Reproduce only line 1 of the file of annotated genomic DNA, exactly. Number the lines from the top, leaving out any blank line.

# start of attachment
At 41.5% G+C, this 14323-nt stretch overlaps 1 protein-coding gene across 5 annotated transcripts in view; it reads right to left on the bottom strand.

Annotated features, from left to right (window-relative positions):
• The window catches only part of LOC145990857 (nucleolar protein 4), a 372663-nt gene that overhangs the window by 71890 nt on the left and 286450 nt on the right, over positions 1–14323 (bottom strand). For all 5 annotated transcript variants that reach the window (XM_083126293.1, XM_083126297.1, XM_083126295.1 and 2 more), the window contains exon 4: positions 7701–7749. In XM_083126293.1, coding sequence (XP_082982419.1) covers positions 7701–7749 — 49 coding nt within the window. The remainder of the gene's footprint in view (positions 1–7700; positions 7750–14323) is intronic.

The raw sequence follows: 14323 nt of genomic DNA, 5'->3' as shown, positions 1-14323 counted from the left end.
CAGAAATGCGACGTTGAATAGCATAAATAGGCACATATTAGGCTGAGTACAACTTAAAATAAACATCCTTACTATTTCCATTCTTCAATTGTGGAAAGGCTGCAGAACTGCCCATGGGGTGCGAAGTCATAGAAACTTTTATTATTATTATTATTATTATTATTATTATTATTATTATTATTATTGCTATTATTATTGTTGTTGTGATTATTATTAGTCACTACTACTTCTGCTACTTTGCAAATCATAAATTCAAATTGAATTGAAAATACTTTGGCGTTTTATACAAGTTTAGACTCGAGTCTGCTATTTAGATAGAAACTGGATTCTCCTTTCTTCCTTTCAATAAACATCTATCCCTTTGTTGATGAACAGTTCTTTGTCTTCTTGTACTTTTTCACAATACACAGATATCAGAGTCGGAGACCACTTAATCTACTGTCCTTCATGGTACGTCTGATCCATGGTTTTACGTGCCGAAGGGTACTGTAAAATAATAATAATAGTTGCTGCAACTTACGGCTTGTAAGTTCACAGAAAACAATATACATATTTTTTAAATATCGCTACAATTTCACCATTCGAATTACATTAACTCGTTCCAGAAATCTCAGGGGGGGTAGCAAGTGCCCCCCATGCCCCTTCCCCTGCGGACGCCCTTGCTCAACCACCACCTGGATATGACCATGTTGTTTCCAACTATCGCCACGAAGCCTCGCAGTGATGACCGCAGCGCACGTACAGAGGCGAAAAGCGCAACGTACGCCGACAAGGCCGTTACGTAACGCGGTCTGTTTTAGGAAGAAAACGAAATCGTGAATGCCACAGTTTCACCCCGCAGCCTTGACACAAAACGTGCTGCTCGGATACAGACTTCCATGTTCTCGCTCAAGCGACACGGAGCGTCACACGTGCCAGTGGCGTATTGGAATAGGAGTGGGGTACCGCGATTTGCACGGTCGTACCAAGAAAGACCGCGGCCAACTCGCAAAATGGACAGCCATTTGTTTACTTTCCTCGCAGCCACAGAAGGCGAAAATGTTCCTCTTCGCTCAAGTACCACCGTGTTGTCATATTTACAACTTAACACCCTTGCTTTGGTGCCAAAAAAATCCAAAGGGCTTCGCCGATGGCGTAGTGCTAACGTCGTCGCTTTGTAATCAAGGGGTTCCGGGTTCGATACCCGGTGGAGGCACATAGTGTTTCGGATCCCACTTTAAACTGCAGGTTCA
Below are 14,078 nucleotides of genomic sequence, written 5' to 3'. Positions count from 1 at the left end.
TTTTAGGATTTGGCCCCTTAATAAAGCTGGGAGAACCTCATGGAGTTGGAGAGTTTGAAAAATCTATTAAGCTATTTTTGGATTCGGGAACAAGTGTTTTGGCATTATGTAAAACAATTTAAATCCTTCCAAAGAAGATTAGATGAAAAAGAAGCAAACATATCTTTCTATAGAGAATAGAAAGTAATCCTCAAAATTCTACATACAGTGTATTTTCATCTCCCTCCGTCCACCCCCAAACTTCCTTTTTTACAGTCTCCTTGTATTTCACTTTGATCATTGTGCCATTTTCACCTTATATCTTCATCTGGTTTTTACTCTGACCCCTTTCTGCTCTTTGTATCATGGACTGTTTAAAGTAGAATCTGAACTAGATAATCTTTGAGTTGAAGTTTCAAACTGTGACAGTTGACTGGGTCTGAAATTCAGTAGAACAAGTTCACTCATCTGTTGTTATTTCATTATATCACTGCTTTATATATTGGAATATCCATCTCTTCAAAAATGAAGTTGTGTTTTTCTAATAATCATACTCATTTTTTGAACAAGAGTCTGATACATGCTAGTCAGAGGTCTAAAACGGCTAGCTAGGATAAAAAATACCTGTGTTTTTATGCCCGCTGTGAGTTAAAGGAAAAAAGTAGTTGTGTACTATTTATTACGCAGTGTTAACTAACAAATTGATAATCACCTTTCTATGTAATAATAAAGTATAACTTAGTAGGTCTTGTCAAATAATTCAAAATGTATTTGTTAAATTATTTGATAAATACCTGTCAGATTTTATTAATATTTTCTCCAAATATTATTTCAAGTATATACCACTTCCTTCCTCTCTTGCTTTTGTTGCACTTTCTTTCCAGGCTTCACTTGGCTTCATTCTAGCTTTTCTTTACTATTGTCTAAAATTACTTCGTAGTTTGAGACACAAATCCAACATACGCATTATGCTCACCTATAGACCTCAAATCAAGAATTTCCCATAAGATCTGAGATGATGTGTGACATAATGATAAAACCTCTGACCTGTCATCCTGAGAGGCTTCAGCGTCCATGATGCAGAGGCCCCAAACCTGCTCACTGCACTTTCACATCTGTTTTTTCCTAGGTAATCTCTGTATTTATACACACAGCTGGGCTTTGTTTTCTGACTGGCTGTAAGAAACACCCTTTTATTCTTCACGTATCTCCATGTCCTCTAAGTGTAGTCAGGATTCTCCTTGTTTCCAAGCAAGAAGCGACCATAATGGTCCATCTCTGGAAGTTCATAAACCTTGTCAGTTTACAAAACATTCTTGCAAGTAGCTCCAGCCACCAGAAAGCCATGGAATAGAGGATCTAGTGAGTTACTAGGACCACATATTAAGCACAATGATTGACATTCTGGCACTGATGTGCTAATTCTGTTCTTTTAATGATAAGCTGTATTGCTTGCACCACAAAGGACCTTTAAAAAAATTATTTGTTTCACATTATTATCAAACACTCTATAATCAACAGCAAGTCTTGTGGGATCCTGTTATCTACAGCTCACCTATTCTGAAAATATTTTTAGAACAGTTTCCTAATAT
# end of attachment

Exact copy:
At 41.5% G+C, this 14323-nt stretch overlaps 1 protein-coding gene across 5 annotated transcripts in view; it reads right to left on the bottom strand.